Mom Seeks God by Julia Roller

Mom Seeks God by Julia RollerWhen I looked at the email in my inbox, I almost deleted it.  I was in the middle of my final semester and my book review pile looked daunting, especially since I was too busy studying to even think about reading.  But something about the title—Mom Seeks Godmade me look at this book twice.  Yeah, I seek God.  When I’m not frantically trying to keep up with my growing to-do list.  I replied to say I’d be happy to review the book.  I needed something to help me get my faith life back on track.

When Julia Roller’s book arrived in my mailbox, it went into my review pile.  And there it sat for a few weeks as I pushed toward the end of the semester.  Finally, feeling like the flowers beginning to bloom on the trees outside my door, I reached for Mom Seeks GodFrom the first pages of the book, I felt like Julia understood me.  She’s also a WAHM with a small child who knows how easy it is to push God to the farthest corners of our lives.

As I read Mom Seeks God, I didn’t feel guilty or pressured or burdened.  I felt encouraged and inspired.  Julia shared honestly about her struggles, as a mom and as a writer and as a Christian.  I found myself nodding along, feeling like I was sitting down with a good friend.  If she could find a way to seek God in the busyness of her life, then so could I.

Julia bases her book on the idea of spiritual disciplines, practices Jesus modeled that can help us stay connected with God.  She mentions working with Richard J. Foster, author of Celebration of Discipline, as her inspiration for this idea, but also explains, “I had a lot of ‘head knowledge’ about why I should be engaging in these practices, but with the life changes necessitated by motherhood, I was really struggling to incorporate these practices into my life.”  Um, yeah.  Me too.

Julia picks ten spiritual disciplines to tackle over the course of a year.  That encouraged me, because too often I want to grab a book, read a chapter a day for a couple weeks, and feel like I’ve mastered it at the same time that I’ve finished reading.  Unfortunately, that doesn’t often work.  Julia shows that developing spiritual disciplines takes more time than that, and that’s okay.  In Mom Seeks God, she focuses upon the spiritual disciplines of prayer, fellowship, submission, study, simplicity, silence, worship, fasting, service, and celebration.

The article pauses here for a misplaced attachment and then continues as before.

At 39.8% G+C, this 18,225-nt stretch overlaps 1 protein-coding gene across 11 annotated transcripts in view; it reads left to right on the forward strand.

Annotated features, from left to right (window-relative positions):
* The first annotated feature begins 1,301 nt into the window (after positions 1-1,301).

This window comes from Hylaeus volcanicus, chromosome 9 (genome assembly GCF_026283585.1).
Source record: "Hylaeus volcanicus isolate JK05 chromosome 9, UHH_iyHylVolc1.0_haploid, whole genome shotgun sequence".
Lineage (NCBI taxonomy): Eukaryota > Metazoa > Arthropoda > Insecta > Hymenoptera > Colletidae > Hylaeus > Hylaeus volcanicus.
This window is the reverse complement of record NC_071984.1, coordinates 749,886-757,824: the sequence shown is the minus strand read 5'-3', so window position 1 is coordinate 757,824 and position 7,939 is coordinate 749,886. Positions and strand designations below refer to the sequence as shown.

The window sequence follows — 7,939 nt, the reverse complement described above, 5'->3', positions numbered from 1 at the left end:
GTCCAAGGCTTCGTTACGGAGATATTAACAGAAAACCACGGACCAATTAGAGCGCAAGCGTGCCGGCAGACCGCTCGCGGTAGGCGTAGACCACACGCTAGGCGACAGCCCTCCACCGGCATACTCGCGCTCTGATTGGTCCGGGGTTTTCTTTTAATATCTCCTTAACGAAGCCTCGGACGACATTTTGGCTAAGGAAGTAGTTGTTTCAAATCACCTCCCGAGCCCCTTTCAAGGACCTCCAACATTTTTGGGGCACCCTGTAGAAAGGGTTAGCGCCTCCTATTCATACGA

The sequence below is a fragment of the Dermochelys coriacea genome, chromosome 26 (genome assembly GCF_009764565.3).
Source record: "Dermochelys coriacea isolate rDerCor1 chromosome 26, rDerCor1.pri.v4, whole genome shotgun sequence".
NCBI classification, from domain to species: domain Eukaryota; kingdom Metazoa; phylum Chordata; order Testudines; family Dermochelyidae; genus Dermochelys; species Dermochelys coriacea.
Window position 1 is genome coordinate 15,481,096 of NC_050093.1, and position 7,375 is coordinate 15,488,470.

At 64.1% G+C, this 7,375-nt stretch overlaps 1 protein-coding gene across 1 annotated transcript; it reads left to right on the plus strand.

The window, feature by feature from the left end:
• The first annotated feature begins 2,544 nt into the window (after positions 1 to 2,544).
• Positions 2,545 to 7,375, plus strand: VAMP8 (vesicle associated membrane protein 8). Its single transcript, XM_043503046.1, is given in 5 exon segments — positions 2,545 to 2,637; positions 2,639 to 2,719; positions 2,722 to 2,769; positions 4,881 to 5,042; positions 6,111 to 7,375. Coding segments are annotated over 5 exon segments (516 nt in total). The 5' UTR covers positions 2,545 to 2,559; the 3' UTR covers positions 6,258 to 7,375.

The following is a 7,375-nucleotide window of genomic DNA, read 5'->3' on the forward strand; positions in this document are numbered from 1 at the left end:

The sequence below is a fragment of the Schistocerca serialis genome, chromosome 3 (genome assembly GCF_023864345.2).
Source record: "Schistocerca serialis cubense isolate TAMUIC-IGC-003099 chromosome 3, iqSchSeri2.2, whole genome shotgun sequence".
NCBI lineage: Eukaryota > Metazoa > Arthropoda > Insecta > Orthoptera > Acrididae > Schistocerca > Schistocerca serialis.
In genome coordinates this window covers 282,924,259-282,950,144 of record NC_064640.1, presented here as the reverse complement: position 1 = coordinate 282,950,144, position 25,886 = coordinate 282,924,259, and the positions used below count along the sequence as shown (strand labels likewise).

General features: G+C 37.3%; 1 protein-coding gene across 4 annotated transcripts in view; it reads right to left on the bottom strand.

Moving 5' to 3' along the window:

I really appreciated Julia’s ecumenical approach in this book.  Too often when I pick up a book about faith, I feel like it’s too Catholic for my Protestant friends and readers or get annoyed by something in a more Protestant-focused book that disagrees with what I now believe as a Catholic.  Mom Seeks God is a book I feel I could honestly recommend to any of my friends, Catholic or Protestant.  Julia mentions great figures in the church from Martin Luther to Dietrich Bonhoeffer to Saint Ignatius of Loyola to Henri Nouwen.  No matter what church we attend, we are all moms seeking God and we can learn from others who also sought God.

Julia talks about learning to pray the Examen:  “I felt like each Examen was almost a strategy session with God, where we worked together to try to figure out how to handle things differently next time.”  The Examen is basically a short examination of conscience done at the end of the day, something I’ve been meaning to start myself.  Julia’s experience encouraged me to write up the Examen and post it near my bed to remember to pray.  (The follow image should print on a 5×7 recipe card if you want to do the same.)

Evening Examen

Julia also talks about the importance of fellowship, something I (a definite introvert) have also come to appreciate since becoming a mother: “Hearing some of the other women’s reactions to [The Shack]… I could also see the truth of something Dallas Willard writes about: that God can be more present, and present in a more concentrated way, among a group.  By myself, I could have thought about that book all day and felt very satisfied with my little insights, but in the group, I received a much fuller picture and one that resulted less in a feeling of satisfaction with myself than in a sense of awe of all that God is and can do.”

Julia Roller is an author, editor, wife, and mom who lives in California.  She has written study guides for authors such as Desmond Tutu, Richard J, Foster, and Henri Nouwen.  She has a master’s degree in Journalism and a master’s degree in Theological Studies.  You can find out more about Julia and her books by dropping by her website or following her on Facebook or Twitter.

“Julia Roller has written a wonderful book for moms who long to freshly connect with God. She explores spiritual disciplines in a beautifully honest, practical and humorous way. What a wonderful resource for all of us.” ~ Rebecca St. James, singer, author, actress and new mom

Mom Seeks God Facebook Party

Show Comments

One Response

  1. Bonnie May 3, 2014

Leave a Reply

This site uses Akismet to reduce spam. Learn how your comment data is processed.